Her Green Figs

The fig tree putteth forth her green figs, and the vines with the tender grape give a good smell.

21 February 2006

Bon Voyage Little Story

I am sending away my little story, "Billy at the Beach," to lit mags across the nation. Glimmer Train has already rejected it (of course), but I believe that it's a story that will be appealing to and acclaimed by at least one slush pile reader in this great world. Look out Carolina Quarterly, American Literary Review, Ontario Review, Ploughshares, Oxford American (if only!), Gettysburg Review, Threepenny Review, New Yorker, Virginia Quarterly, Tin House, Prairie Schooner, Nimrod, New Delta Review, Zoetrope, and Paris Review! Simultaneous submission policies be damned!

Here are some of the comments from my crit partners:
1. Well done. Reading this was a pleasure. You have a well-crafted story of a destroyed human being here in just as many words as necessary.
2. This is a very dense story for so few words (considering), and you really got a lot in here. Details are great, as are the scenes you've constructed.
3. What a sad, subtle piece. Your descriptive technique is exceptional, drove me to a point of envy.

And this is the comment I would like to have for a future cover blurb:

"This is a kind of story that does what any good story should should: grab hold of the cerebral cortex or the limbic system, or whatever part is responsible for fundamental visceral reactions, and squeeze like a vise. It's a story for which phrases like "exquisite pain" were designed. And it is exquisite. It depicts terrible pain with a kind of frantic slowness, measured and desperate and anguished and a little bit, for the reader, like being sliced very finely and very shallowly with sharp thin knives."

I am only a little embarassed to admit that I have visions of book contracts dancing in my head. Meanwhile, I have a few more story ideas I should work on.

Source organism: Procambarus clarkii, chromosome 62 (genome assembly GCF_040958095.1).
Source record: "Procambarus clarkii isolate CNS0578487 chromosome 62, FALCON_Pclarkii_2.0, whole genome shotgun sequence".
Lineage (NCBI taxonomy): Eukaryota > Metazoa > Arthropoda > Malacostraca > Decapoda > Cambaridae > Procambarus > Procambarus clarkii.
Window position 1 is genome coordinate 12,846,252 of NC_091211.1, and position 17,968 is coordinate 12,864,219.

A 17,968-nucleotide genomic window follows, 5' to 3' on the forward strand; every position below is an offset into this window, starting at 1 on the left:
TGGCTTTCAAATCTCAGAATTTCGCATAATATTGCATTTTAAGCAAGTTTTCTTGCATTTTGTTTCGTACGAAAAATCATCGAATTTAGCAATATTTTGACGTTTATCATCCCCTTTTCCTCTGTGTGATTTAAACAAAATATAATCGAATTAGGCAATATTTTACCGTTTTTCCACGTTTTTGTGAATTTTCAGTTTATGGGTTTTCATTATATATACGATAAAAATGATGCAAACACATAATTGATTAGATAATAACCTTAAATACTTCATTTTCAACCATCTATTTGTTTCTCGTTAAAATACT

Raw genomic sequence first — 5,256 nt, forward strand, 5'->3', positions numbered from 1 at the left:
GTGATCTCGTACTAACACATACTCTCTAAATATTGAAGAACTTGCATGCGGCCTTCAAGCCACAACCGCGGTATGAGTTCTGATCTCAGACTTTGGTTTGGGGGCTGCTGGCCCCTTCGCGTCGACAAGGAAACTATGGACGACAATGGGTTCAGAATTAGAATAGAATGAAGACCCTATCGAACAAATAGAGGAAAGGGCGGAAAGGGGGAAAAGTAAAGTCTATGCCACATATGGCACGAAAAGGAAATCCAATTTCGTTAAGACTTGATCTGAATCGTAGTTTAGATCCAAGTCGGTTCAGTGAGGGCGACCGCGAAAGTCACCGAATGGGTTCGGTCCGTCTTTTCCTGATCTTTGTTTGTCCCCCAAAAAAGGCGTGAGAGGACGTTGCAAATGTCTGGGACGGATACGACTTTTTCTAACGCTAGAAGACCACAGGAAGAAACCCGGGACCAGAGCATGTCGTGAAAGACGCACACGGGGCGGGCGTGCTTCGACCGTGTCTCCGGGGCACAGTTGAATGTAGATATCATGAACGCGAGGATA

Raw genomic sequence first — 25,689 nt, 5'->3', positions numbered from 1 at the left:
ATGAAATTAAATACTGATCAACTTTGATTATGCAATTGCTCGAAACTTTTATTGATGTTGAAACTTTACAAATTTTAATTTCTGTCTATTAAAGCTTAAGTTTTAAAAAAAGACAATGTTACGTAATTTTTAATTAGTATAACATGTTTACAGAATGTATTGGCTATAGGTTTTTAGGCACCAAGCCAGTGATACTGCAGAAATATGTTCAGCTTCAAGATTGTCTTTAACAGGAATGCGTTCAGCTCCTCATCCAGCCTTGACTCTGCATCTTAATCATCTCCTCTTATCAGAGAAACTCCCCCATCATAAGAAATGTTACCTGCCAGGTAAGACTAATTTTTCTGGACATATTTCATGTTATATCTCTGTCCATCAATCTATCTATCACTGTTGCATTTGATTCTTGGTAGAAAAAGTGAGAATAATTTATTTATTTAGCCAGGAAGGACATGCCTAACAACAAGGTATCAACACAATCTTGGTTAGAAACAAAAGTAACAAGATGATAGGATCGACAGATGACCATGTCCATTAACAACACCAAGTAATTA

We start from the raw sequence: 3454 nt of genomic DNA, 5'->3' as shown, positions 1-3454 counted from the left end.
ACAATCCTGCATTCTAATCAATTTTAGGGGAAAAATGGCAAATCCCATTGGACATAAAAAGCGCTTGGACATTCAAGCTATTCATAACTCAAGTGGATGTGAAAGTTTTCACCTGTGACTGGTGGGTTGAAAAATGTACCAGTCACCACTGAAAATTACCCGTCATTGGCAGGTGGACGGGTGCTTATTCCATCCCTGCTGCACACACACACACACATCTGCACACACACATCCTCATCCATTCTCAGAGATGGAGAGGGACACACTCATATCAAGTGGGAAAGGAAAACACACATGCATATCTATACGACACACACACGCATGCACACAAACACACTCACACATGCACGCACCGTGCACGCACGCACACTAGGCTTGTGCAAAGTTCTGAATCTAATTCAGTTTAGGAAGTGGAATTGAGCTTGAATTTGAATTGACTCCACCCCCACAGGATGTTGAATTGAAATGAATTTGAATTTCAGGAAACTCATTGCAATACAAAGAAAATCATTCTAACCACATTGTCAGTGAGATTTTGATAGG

Is it possible that short fiction is harder than long? Not the writing, necessarily, but the concept. I find it much easier to imagine carrying out a novel than I do a short story. The few novels I read anymore are, for the most part, little stories told with lots of words. The stories I write are, however, humungous stories told with very few words. I think the most artistically excellent writings are those huge stories told not quickly, but frugally. Take, for instance, Justin Haythe's first novel, The Honeymoon. It's both a huge, gigantic, long, old, neverending story and a miniature portrait story he's got there, but it's a teeny-tiny little book. Yet, it takes longer to read than something like Harry Potter or Dan Brown or (I don't mean to pick on popular writers really). Justin's book takes longer to read because half of what you're reading there isn't actually printed on the page. He writes his miniature portrait in his thin book, but the story he tells is enormous. I believe that this is the best sort of literature and is, in many ways, poetry. That's the stuff I seem to write and it scares the bejeezus out of me. Of course the other poetical ingredient is the use of language that is juicy and tender and spicy and that you want to keep around in your brain for a few minutes to analyze and memorize before you chew it up quietly and send it down to your soul for nutritional extraction. This is the kind of writing I aspire to.